Although spinal manipulation carried out by an osteopath,chiropractor,physical therapist,or orthopaedic specialist has a very good safety record, but as practitioners we have to keep contraindications firmly in mind.
Once we satisfy ourselves that we are not manipulating for the wrong condition or where a concern for safety exists,we can manipulate safely and assist our patient on the road to recovery .
By the term "manipulation"
Personally ,and in over 30 years of practice,I have never caused a problem using manipulation but it can happen.However Im known for using the bare minimum of thrust,performing only the amount of pressure needed to restore movement and realign the area I am working on.This approach has served me well over the years.
One may well ask how we can gently manipulate yet still achieve our aims?
My answer to this conundrum is that when I encounter a joint or vertebra that is particularly "locked"or a patient that is particularly hypomobile,I apply a mix of massage and infra red heat to loosen the tight soft tissue surrounding the area .
Some may call this approach old fashioned, but it serves me and many "old school" osteopaths well( and safely),avoiding having to attack the area like an elephant in a porcelain shop;and of paramount importance,is easier and NOT TRAUMATIC to the patient.
I realise some use interferential machines to do this, but having used one myself for a short period,i did not find this nearly as effective,and patients feel they are being "strapped to a machine while the osteopath/chiropractor disappears off to treat someone else". (The patients words,not mine!!!)
So lets look at these contraindications shall we?
firstly we do not want to use an HVT when there is a disc protrusion,particularly if there is anular tearing present.
However, there is a technique I occasionally use if I suspect a minor disc bulge which involves taking the patient across my back whilst holding their crossed arm elbows.Sadly this is a technique rarely taught in the schools nowadays.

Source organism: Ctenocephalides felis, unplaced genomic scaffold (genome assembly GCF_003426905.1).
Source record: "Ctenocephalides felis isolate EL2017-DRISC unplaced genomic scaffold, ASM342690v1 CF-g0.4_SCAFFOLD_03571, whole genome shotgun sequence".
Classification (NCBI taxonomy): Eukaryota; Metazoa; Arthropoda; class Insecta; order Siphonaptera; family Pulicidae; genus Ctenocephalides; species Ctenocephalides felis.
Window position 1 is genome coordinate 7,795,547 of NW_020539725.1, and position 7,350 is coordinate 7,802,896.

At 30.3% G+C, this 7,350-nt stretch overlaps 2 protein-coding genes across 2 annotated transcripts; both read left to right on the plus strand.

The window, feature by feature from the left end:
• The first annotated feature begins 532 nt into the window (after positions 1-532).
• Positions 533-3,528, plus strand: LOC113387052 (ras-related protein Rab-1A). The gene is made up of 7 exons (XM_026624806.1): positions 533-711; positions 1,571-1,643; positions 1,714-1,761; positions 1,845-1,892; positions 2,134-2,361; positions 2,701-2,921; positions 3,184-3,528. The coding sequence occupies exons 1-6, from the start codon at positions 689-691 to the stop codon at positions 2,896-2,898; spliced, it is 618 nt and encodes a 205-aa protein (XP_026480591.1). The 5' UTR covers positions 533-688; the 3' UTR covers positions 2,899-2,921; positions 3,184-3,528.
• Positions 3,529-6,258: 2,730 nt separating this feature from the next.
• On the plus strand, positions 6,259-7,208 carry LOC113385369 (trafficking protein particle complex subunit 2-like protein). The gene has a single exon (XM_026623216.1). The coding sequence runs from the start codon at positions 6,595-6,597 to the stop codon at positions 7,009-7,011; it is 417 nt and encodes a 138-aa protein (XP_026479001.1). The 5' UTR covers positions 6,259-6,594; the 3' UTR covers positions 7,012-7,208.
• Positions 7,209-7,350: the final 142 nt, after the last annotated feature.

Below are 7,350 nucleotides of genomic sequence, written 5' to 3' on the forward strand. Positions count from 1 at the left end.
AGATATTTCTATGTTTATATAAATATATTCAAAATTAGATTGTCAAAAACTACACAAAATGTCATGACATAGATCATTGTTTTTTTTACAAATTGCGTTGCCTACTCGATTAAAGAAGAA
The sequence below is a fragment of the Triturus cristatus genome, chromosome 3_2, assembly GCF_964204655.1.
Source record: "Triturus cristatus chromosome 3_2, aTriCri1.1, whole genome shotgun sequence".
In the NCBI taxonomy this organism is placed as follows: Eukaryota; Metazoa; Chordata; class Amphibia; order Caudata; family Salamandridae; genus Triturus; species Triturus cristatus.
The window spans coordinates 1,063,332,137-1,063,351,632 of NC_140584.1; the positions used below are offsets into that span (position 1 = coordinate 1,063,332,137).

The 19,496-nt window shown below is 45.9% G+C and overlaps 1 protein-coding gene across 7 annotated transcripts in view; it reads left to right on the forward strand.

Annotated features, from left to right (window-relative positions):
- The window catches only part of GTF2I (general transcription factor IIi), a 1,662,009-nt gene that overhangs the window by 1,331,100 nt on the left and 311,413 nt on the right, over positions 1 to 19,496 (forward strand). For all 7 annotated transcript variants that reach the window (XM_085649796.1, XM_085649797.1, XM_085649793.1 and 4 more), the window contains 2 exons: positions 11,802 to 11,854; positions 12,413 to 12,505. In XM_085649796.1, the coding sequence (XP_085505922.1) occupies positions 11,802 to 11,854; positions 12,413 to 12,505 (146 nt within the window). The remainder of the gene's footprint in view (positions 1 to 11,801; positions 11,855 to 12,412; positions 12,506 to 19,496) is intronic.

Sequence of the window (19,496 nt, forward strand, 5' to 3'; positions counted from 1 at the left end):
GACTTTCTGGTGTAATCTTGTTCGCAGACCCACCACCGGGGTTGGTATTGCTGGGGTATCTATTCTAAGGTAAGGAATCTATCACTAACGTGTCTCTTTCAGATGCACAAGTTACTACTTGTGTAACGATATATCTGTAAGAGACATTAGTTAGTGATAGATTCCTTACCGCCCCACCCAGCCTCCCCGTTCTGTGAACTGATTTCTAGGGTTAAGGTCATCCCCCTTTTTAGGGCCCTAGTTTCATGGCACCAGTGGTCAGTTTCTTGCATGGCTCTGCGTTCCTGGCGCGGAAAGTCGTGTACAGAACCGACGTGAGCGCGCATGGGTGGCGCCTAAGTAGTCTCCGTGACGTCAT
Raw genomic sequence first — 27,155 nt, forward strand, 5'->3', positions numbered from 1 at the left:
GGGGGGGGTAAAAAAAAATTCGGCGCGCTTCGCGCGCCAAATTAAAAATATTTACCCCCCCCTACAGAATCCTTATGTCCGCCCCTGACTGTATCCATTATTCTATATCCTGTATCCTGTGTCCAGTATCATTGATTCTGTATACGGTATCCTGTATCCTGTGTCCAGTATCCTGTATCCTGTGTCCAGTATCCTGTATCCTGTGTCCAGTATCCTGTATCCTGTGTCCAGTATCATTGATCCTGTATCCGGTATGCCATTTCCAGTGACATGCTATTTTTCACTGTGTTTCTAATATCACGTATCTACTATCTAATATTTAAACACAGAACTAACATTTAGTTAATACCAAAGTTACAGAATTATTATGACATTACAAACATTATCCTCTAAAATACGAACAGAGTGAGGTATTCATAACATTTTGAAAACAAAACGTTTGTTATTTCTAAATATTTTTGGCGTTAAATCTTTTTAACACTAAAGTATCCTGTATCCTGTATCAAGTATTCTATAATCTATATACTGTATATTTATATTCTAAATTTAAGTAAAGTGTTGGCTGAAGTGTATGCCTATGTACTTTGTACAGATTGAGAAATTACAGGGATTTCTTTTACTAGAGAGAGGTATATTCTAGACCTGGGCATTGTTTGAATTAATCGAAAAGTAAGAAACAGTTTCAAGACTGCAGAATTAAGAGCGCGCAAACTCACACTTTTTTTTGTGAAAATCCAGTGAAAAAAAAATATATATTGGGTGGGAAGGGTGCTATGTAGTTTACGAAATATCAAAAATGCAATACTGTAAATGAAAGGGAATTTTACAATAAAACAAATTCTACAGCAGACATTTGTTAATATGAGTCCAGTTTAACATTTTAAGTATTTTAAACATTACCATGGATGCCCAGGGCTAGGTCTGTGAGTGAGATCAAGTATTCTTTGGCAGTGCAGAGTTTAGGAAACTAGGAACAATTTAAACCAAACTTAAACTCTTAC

The reason this is safe is because we employ NO sidebending manipulation eg lumbar roll,and because this manipulation literally causes a vacuum
effect inside the disc,and it has been this authors experience that this literally "sucks" the bulge back into the disc.
A sidebending manipulation would push out on the disc and exacerbate the protrusion.
cervical manipulation should be approached with care and we need to test for cervical insuffiency,particularly in females,the elderly,smokers,users of warfarin or warfarin type medications and steroid users.Again, with cervical manipulation,always use MINIMAL force.
I generally prefer to use mc Timoney chiropractic manoeuvres if I am in even the slightest doubt where the cervicals are concerned.
We have to be on our guard against osteoporosis or osteopenia as the osseous integrity of bone is an obvious no no to HVT manipulation.
I will illustrate this with a cautionary tale ,that ended happily I hasten to add.One of my fellow osteopaths in the mid 90,s wife had a thoracic impingement.He asked to watch me as he wanted to learn a technique I used.
I was using a gentle thoracic rocking technique when she suddendly emitted an ouch sound.Her ribs were in obvious pain and had a minor fracture.